Ex parte ALLIANZ LIFE INSURANCE COMPANY OF NORTH AMERICA (IN RE: Mary-George D. Watson v. Allianz Life Insurance Company of North America and Jeffrey D. Fredrickson).
Allianz Life Insurance Company of North America (“Allianz”) petitions for a writ of mandamus directing the Barbour Circuit Court to vacate its orders to compel production of certain discovery documents for an individual plaintiff in a fraud case involving the sale of an annuity. The requested documents were produced in class actions in California and in Minnesota, and Allianz alleges that the documents are patently irrelevant or duplicative. For the reasons discussed below, we deny the petition.
In 2003, Mary-George D. Watson bought an Allianz BonusDex Elite Annuity policy for $14,397.66. She subsequently sued Allianz and Jeffrey D. Fredrickson,1 the agent who sold her the policy, in the Barbour Circuit Court, alleging fraud based on representations allegedly made to her by Fredrickson at the point of sale.
The BonusDex Elite Annuity is a deferred annuity; it begins paying a stream of payments at a point in time after its purchase. Watson alleges that she told Fredrickson that she did not understand the sales literature provided by Allianz or the written contract and that she would rely on Fredrickson's explanation of the policy. She claims that he misrepresented the terms of the policy to her. In addition to her fraud claim, Watson alleges that Allianz negligently or wantonly hired, trained, or supervised Fredrickson, and that Allianz and Fredrickson failed to procure a suitable insurance product for her. She also alleges against both Allianz and Fredrickson breach of contract, breach of fiduciary duty, and conspiracy.
Allianz is a defendant in several actions involving the same and similar annuity contracts, and, according to Allianz, Watson sought, and obtained orders in the trial court compelling Allianz to produce, documents previously produced for two of those cases, including:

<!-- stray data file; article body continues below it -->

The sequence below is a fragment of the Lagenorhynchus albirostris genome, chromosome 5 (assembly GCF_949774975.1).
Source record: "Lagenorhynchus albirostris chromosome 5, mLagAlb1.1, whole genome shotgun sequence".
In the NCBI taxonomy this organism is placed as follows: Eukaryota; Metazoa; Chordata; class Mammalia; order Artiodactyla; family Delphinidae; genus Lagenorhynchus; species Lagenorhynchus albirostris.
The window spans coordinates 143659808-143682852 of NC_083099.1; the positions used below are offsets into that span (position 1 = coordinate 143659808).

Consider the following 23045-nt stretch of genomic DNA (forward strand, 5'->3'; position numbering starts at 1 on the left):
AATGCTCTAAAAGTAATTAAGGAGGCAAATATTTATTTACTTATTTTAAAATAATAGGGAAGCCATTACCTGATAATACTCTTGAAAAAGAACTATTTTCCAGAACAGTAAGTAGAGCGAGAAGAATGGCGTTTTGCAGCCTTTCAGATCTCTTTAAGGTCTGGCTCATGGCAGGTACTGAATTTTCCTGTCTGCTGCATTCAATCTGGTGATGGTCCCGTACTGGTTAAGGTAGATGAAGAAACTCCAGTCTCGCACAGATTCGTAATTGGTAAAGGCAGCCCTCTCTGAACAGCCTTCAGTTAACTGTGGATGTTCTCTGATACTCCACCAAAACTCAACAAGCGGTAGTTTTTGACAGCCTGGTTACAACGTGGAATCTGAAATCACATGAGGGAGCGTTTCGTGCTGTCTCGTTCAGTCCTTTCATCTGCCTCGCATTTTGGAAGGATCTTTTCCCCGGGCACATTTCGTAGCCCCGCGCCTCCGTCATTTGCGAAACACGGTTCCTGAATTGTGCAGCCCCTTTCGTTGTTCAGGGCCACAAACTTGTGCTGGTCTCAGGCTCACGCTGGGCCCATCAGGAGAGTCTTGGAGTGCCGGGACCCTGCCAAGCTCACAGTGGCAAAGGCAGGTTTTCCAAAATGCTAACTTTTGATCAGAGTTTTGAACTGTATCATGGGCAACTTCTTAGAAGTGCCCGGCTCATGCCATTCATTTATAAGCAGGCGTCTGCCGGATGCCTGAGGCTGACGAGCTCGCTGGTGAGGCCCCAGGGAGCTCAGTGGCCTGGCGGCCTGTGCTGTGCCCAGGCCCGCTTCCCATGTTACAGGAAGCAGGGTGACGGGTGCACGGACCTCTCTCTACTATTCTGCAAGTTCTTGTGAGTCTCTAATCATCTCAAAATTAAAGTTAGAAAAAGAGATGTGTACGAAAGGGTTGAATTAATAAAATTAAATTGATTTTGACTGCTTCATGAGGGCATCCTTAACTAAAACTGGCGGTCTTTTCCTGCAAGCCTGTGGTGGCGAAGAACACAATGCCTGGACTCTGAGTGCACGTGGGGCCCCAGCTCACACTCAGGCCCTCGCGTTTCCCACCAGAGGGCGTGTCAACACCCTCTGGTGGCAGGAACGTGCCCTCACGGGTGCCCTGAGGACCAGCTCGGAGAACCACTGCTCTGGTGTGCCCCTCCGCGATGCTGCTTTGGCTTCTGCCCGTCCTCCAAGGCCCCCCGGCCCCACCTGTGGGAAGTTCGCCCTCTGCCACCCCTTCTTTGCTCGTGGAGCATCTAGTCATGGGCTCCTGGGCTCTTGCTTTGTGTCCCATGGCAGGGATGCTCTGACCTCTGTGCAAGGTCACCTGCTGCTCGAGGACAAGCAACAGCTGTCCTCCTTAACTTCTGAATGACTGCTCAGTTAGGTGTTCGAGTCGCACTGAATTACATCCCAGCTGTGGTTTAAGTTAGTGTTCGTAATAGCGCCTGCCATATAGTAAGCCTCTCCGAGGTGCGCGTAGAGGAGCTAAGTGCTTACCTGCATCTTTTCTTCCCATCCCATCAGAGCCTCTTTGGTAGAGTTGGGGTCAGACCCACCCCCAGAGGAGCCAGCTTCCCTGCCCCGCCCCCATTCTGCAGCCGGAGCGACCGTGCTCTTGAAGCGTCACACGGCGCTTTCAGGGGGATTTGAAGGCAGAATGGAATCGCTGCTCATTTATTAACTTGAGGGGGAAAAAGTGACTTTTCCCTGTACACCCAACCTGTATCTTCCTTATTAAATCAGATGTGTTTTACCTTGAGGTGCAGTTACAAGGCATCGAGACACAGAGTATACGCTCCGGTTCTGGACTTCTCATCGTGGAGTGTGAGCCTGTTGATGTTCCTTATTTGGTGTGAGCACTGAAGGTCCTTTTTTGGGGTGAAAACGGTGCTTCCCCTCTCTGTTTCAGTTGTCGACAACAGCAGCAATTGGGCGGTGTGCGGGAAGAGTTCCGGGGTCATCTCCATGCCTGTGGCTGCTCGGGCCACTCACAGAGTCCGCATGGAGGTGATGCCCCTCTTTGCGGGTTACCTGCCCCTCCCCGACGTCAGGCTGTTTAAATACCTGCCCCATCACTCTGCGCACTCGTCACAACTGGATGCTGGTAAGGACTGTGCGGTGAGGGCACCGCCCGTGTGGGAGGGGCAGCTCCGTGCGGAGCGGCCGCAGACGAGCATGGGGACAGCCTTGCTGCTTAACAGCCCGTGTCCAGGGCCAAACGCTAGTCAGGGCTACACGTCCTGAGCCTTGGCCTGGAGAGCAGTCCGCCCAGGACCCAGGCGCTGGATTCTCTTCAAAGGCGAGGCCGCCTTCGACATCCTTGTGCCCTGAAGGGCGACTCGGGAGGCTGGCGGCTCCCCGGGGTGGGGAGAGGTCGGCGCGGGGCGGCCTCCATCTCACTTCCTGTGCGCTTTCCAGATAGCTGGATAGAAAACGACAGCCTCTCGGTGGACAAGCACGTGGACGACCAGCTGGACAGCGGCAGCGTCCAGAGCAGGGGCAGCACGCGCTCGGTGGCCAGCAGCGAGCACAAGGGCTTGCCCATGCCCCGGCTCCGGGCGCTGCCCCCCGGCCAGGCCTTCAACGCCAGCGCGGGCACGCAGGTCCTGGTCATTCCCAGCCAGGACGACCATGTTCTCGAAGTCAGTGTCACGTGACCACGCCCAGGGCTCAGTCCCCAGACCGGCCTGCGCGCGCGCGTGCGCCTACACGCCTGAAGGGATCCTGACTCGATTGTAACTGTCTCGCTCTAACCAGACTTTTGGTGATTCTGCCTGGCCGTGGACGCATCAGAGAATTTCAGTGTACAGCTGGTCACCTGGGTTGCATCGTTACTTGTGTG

“1. All documents produced by [Allianz] in the case of Vida F. Negrete, et al. v. [Allianz] (Civil Docket # 2:05-cv-06838-CAS-MAN), United States District Court for the Central District of California, as well as the case of Mooney, et al. v. [Allianz] (Civil Docket # 06-cv-00545 (ADM/FLN)), United States District Court for the District of Minnesota.
“2. All depositions taken in [Negrete ], as well as [Mooney ], including exhibits to the depositions.”
Allianz filed a motion for a protective order as to the documents, which the trial court denied.2 Allianz states that the Negrete court has certified the class in a nationwide RICO class action as follows:
“ ‘All persons who within the applicable statute of limitations of the date of commencement of this action and while 65 years of age or older, purchased one or more Allianz Life Insurance Company of North America deferred Annuities either directly, or through surrender(in whole or in part) of an existing permanent life insurance policy or annuity, or by borrowing against an existing permanent life insurance policy.’
“App. Exh. 6, [Stephen] Jordan Aff. Exh. B at 26-27. The Negrete class consists of approximately 200,000 members[, and Watson] is neither a member of the Negrete class, nor a California sub-class, because she was age 52 when she purchased her policy, and is not a California resident.”